You are a research fellow at the National Laboratory of Virology in the Szentágothati Research Centre in Pécs. What are your main activities and your current research there?
My main research area is related to zoonotic viruses and the full-scale risk assessment of these agents. It means my work starts in the field where we monitor already known viruses or discover new ones. Then we use these viruses to learn every single detail about them: their evolution, mutations, functions, drugs, vaccines, etc. This kind of research is called pandemic preparedness.
How do you see the next phase of the COVID-19 epidemic? Will there be more outbreaks? Can the virus mutate in a way, that the current vaccines would not be sufficient?
The “soup” of variants (i.e. the numerous currently circulating variants) is too complex now to say anything about our future. The transmission of the virus is still on at a very high rate worldwide, which at the same time increases the chance for the virus to trick our vaccines and antivirals. With high transmission rates, the chances are higher that the virus mutates in humans or any susceptible animals, and then it spreads as a new dangerous variant. Scientists are speaking a lot about these risks and scenarios, and we have already seen the rise of delta or omicron variants. Also, recently the discovery of a new variant was published in Nature Microbiology which evolved in North American deers and then jumped back to humans. The situation is better than two years ago since we do not see as many serious cases - thanks to vaccines, the omicron variant, and infections - but it is still not optimal for us.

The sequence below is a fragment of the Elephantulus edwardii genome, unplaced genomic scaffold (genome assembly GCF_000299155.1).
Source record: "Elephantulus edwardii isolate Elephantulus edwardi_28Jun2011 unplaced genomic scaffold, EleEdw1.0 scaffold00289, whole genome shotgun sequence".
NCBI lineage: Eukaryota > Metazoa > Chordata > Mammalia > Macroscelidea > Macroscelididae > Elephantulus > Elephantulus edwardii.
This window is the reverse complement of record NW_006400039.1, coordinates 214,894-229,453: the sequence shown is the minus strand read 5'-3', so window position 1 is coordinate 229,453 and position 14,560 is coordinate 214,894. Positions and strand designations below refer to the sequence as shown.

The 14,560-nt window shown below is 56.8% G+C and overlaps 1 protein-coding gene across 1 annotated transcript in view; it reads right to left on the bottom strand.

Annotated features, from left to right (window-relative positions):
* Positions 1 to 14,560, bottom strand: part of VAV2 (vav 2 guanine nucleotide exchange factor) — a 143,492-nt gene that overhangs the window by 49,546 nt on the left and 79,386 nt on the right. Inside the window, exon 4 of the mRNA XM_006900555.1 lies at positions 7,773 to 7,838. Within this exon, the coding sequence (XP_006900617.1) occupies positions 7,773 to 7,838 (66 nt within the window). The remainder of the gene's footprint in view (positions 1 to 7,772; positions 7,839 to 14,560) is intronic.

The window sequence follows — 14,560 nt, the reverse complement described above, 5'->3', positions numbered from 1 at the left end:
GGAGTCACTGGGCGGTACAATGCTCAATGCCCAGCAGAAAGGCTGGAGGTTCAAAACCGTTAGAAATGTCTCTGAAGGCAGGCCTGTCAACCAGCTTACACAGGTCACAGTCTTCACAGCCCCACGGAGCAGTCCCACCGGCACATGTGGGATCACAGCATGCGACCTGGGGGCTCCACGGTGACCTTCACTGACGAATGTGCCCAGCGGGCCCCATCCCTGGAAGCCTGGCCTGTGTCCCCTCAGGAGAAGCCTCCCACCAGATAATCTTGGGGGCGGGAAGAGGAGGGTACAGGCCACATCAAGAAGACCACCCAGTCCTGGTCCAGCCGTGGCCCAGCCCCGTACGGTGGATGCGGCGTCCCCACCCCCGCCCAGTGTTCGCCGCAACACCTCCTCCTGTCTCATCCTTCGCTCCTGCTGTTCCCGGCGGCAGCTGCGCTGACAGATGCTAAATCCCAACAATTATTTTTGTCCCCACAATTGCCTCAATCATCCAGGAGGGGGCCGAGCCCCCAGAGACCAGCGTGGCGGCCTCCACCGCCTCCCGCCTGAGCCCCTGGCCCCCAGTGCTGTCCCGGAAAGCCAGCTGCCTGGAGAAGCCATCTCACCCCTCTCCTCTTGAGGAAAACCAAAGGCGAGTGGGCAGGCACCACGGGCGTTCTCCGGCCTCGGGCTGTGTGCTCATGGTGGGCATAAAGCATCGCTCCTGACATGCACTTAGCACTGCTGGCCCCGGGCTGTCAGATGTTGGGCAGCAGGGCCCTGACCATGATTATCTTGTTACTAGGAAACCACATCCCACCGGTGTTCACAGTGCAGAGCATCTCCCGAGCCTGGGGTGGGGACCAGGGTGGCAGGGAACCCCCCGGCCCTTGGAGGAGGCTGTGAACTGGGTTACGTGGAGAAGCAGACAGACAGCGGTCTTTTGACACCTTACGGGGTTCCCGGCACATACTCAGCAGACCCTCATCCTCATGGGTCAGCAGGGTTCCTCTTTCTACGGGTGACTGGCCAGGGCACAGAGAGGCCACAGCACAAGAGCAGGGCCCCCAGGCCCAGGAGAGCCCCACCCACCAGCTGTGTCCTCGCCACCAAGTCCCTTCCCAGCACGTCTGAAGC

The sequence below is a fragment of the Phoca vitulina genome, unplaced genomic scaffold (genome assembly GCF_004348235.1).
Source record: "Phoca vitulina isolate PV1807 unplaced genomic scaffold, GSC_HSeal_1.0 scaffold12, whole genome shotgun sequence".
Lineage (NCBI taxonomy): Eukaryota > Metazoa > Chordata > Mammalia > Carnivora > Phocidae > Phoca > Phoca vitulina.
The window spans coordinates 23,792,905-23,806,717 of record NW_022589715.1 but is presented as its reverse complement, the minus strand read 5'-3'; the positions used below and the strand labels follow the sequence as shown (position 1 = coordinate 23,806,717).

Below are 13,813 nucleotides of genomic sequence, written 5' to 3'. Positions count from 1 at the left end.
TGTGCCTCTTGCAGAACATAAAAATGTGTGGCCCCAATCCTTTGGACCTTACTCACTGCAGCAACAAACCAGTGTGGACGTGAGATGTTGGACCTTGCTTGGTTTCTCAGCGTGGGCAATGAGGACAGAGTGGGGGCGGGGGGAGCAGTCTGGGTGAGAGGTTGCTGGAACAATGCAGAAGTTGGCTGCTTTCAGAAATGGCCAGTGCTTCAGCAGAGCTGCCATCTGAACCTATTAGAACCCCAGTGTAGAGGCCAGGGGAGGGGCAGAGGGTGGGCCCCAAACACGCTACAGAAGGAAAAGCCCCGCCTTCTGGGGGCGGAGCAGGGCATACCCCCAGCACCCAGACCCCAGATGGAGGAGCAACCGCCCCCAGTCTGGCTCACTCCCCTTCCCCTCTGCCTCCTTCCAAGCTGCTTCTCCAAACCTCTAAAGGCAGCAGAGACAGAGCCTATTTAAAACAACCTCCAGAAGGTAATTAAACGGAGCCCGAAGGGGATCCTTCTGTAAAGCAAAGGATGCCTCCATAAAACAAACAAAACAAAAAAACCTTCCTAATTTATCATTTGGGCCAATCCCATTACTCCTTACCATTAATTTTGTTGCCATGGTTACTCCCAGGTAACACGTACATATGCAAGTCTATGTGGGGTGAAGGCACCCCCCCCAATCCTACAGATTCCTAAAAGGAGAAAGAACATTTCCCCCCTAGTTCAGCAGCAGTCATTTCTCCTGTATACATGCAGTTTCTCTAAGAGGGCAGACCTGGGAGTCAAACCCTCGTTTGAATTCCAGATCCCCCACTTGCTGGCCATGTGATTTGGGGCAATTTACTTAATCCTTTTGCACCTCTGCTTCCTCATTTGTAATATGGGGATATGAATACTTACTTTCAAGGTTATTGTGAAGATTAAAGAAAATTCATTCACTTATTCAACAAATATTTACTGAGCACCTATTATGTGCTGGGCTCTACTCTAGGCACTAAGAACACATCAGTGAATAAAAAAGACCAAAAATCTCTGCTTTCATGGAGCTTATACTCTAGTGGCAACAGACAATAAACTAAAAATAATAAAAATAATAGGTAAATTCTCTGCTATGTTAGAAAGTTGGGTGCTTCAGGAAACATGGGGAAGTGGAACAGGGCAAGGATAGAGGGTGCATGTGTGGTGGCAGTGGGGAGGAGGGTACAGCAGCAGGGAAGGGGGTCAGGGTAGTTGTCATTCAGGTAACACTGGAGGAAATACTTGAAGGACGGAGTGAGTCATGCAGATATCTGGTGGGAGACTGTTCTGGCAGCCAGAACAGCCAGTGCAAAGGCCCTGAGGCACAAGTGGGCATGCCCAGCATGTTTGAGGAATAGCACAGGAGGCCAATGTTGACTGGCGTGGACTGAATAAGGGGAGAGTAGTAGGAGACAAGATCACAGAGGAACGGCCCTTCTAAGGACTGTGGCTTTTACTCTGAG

What you as a scientist have learned from the COVID-19 epidemic? What are the consequences, and know-how that could be used in the future to prevent similar outbreaks of other epidemics?
Communication is more important than anything. Science communication can literally save lives, that is the most important lesson for scientists, decision-makers, and for the public.
Due to the effects of climate change and globalization, viruses and pathogens that previously were only present in tropical countries now also appear in Europe or in countries with moderate climates. How can we prevent the spread of new diseases? Or how can we prepare for them?
We can prepare against these challenges, but we must understand first: there is no local problem anymore. Our globalized world puts our problems (such as outbreaks) on a globalized level, and if the circumstances are optimal these can culminate in pandemics. We must solve the problems of Africa and South-Asia because these are everybody’s problems.
You regularly post on your social media channel and talk in the media regarding COVID-19 and other diseases. How do you think the communication of science could be more effective to reach a wider public?
We must switch from the common science journalism style to a more rapid and more impulsive way of communication, and we must do it on social media platforms. Maybe the time of scientist celebrities is here.
To watch the webinar of Gábor Kemenesi, you must be a registered member of the Alumni Network Hungary. You can join the network by clicking HERE.